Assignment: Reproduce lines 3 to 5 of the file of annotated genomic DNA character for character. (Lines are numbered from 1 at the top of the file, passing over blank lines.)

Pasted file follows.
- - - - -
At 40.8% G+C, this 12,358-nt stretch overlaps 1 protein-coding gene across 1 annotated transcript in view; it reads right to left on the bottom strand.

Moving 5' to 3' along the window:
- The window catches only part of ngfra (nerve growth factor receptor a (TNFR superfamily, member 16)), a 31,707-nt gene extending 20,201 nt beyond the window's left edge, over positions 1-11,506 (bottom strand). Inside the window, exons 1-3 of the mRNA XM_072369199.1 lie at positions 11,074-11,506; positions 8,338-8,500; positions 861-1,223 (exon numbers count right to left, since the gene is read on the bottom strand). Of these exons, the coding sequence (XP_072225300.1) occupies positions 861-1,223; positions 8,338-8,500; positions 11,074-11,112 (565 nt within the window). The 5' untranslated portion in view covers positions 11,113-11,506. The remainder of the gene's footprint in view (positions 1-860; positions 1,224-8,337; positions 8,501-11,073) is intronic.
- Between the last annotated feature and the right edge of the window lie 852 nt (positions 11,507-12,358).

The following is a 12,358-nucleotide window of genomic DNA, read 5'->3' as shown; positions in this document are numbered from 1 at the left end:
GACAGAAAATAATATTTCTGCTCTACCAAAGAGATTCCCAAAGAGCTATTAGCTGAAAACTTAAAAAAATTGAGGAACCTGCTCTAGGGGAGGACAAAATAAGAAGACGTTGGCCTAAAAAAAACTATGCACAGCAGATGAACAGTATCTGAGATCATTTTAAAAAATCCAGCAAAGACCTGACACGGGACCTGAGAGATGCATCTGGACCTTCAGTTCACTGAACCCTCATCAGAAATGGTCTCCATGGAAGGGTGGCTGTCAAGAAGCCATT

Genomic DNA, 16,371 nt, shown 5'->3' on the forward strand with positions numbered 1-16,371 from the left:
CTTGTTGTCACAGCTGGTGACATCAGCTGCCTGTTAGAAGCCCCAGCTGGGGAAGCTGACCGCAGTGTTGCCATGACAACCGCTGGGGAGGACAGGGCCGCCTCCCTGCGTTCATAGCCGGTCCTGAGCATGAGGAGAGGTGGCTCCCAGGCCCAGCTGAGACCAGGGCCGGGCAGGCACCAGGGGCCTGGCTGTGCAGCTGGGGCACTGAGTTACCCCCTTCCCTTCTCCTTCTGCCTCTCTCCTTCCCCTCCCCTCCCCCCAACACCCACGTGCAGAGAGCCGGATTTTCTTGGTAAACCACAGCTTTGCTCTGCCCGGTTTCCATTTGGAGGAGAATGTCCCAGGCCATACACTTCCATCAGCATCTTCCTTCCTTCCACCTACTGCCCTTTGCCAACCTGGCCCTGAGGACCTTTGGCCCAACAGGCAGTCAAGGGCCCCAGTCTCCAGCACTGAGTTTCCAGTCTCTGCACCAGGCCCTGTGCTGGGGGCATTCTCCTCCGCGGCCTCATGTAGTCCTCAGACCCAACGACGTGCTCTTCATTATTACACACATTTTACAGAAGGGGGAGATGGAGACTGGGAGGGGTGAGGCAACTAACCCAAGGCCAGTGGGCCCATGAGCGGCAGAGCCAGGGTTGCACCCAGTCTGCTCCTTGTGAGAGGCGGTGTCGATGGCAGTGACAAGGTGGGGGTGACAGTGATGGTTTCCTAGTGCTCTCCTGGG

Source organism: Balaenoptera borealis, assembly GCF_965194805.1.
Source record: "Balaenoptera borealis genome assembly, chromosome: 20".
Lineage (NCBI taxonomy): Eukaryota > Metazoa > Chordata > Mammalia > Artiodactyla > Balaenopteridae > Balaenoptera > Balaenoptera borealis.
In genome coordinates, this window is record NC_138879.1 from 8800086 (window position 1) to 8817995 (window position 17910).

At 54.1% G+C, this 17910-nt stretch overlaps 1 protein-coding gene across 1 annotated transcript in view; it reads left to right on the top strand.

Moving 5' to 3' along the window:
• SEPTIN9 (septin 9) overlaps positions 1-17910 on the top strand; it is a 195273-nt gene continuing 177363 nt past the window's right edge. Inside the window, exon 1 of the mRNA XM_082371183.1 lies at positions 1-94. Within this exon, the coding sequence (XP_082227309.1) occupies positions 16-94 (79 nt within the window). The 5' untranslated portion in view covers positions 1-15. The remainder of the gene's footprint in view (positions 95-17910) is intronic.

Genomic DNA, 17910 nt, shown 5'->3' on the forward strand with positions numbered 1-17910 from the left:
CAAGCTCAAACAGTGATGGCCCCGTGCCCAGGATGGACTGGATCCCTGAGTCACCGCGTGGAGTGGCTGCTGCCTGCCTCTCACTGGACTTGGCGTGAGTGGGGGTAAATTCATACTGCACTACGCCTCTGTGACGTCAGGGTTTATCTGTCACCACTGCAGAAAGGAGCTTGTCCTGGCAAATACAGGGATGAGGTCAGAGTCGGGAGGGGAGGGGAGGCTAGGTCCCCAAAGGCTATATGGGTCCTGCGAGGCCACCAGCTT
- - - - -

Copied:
- The window catches only part of ngfra (nerve growth factor receptor a (TNFR superfamily, member 16)), a 31,707-nt gene extending 20,201 nt beyond the window's left edge, over positions 1-11,506 (bottom strand). Inside the window, exons 1-3 of the mRNA XM_072369199.1 lie at positions 11,074-11,506; positions 8,338-8,500; positions 861-1,223 (exon numbers count right to left, since the gene is read on the bottom strand). Of these exons, the coding sequence (XP_072225300.1) occupies positions 861-1,223; positions 8,338-8,500; positions 11,074-11,112 (565 nt within the window). The 5' untranslated portion in view covers positions 11,113-11,506. The remainder of the gene's footprint in view (positions 1-860; positions 1,224-8,337; positions 8,501-11,073) is intronic.
- Between the last annotated feature and the right edge of the window lie 852 nt (positions 11,507-12,358).

The following is a 12,358-nucleotide window of genomic DNA, read 5'->3' as shown; positions in this document are numbered from 1 at the left end: